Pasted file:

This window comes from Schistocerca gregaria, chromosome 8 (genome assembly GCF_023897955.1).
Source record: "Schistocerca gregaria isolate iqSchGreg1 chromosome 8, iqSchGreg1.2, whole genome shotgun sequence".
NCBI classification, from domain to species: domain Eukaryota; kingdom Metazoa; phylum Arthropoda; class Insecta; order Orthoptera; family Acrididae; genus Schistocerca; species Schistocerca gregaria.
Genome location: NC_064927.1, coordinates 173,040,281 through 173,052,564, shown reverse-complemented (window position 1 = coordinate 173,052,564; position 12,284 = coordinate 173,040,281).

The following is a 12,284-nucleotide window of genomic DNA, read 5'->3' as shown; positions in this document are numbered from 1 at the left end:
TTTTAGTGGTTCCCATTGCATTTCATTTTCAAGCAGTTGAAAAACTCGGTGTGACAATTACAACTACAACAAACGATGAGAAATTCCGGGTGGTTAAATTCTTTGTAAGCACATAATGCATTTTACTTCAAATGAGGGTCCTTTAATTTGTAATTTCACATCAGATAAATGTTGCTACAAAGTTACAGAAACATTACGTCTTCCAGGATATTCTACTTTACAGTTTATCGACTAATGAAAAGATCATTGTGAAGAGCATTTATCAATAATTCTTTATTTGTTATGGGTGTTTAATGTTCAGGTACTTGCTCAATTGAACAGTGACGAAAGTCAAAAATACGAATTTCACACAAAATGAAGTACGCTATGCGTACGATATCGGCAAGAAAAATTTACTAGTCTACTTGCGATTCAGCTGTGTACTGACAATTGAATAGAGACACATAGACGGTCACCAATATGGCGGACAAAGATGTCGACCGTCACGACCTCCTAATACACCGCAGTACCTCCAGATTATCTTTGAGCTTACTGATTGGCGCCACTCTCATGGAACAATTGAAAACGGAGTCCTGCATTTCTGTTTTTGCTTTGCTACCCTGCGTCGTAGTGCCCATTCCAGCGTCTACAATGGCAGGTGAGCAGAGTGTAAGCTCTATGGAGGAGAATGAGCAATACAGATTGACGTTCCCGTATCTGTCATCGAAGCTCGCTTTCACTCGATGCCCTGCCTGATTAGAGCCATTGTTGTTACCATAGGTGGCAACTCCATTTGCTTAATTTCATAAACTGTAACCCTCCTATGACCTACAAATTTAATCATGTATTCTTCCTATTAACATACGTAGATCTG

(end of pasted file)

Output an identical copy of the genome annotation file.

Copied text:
This window comes from Schistocerca gregaria, chromosome 8 (genome assembly GCF_023897955.1).
Source record: "Schistocerca gregaria isolate iqSchGreg1 chromosome 8, iqSchGreg1.2, whole genome shotgun sequence".
NCBI classification, from domain to species: domain Eukaryota; kingdom Metazoa; phylum Arthropoda; class Insecta; order Orthoptera; family Acrididae; genus Schistocerca; species Schistocerca gregaria.
Genome location: NC_064927.1, coordinates 173,040,281 through 173,052,564, shown reverse-complemented (window position 1 = coordinate 173,052,564; position 12,284 = coordinate 173,040,281).

The following is a 12,284-nucleotide window of genomic DNA, read 5'->3' as shown; positions in this document are numbered from 1 at the left end:
TTTTAGTGGTTCCCATTGCATTTCATTTTCAAGCAGTTGAAAAACTCGGTGTGACAATTACAACTACAACAAACGATGAGAAATTCCGGGTGGTTAAATTCTTTGTAAGCACATAATGCATTTTACTTCAAATGAGGGTCCTTTAATTTGTAATTTCACATCAGATAAATGTTGCTACAAAGTTACAGAAACATTACGTCTTCCAGGATATTCTACTTTACAGTTTATCGACTAATGAAAAGATCATTGTGAAGAGCATTTATCAATAATTCTTTATTTGTTATGGGTGTTTAATGTTCAGGTACTTGCTCAATTGAACAGTGACGAAAGTCAAAAATACGAATTTCACACAAAATGAAGTACGCTATGCGTACGATATCGGCAAGAAAAATTTACTAGTCTACTTGCGATTCAGCTGTGTACTGACAATTGAATAGAGACACATAGACGGTCACCAATATGGCGGACAAAGATGTCGACCGTCACGACCTCCTAATACACCGCAGTACCTCCAGATTATCTTTGAGCTTACTGATTGGCGCCACTCTCATGGAACAATTGAAAACGGAGTCCTGCATTTCTGTTTTTGCTTTGCTACCCTGCGTCGTAGTGCCCATTCCAGCGTCTACAATGGCAGGTGAGCAGAGTGTAAGCTCTATGGAGGAGAATGAGCAATACAGATTGACGTTCCCGTATCTGTCATCGAAGCTCGCTTTCACTCGATGCCCTGCCTGATTAGAGCCATTGTTGTTACCATAGGTGGCAACTCCATTTGCTTAATTTCATAAACTGTAACCCTCCTATGACCTACAAATTTAATCATGTATTCTTCCTATTAACATACGTAGATCTG